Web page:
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'The River' with Hugh Jackman is an elusive drama with little mainstream appeal

Hugh Jackman as The Man, Laura Donnelly as

Hugh Jackman as The Man, Laura Donnelly as The Other Woman in "The River," a new play by Jez Butterworth, directed by Ian Rickson, at Circle in the Square Theatre. Photo Credit: Richard Termine

Hugh Jackman deserves a lot of credit for returning to the New York stage in “The River,” a new work by the little-known English playwright Jez Butterworth (“Jerusalem"), considering that most major film stars come to Broadway in revivals of fail-proof, classic dramas (i.e. Denzel Washington in “A Raisin in the Sun,” Scarlett Johansson in “Cat on a Hot Tin Roof”).

“The River” is, instead, a quiet, elusive drama with little mainstream appeal.

Here, Jackman plays a seductive but aloof fisherman who brings his dates to a secluded riverside cabin, where he regales them with details about trout as he literally guts a fish. The concept and central mystery behind the play is that the woman at his side keeps changing, instantly and without explanation.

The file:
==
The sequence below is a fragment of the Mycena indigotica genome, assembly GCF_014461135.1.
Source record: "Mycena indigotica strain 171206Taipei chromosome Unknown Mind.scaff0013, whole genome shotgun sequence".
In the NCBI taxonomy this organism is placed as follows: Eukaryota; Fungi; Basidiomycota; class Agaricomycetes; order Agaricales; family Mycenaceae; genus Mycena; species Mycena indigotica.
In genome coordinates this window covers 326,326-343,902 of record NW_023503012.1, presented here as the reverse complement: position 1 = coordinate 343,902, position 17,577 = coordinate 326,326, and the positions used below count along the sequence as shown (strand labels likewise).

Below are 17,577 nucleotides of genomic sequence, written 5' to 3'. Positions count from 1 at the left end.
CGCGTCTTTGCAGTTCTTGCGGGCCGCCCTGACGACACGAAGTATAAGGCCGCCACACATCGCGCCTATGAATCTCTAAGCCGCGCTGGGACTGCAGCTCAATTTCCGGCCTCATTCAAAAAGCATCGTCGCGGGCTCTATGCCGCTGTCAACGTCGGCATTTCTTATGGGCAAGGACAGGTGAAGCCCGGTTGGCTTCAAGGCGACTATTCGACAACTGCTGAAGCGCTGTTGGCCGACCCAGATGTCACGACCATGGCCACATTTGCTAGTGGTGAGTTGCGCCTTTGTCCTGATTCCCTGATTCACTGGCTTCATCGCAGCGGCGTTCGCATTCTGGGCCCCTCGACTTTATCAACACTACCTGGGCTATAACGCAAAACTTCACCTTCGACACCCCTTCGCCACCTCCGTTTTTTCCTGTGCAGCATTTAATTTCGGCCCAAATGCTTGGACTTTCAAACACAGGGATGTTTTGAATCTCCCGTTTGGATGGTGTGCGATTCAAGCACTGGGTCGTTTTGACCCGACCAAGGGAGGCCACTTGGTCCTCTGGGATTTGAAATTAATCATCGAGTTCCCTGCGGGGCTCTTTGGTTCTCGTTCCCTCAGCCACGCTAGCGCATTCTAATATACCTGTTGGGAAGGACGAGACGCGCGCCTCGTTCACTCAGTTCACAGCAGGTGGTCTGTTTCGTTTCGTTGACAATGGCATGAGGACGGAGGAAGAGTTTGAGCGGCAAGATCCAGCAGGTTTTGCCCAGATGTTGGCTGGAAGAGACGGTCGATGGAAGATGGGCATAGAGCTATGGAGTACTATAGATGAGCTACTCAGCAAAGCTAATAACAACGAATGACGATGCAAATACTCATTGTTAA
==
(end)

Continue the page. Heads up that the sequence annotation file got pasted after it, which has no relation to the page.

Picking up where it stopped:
Directed by Ian Rickson, Jackman and his female companions combine sex appeal with signs of sadness and regret.

While the 85-minute play does offer interesting observations on relationships, mystery and lyrical language, it has a dearth of action. Although there is a payoff at the end, it is hardly worth the wait.

Circle in the Square, though relatively small for a Broadway space, is still too large for a delicate piece like this to be dramatically effective.


Circle in the Square; through Jan 25;



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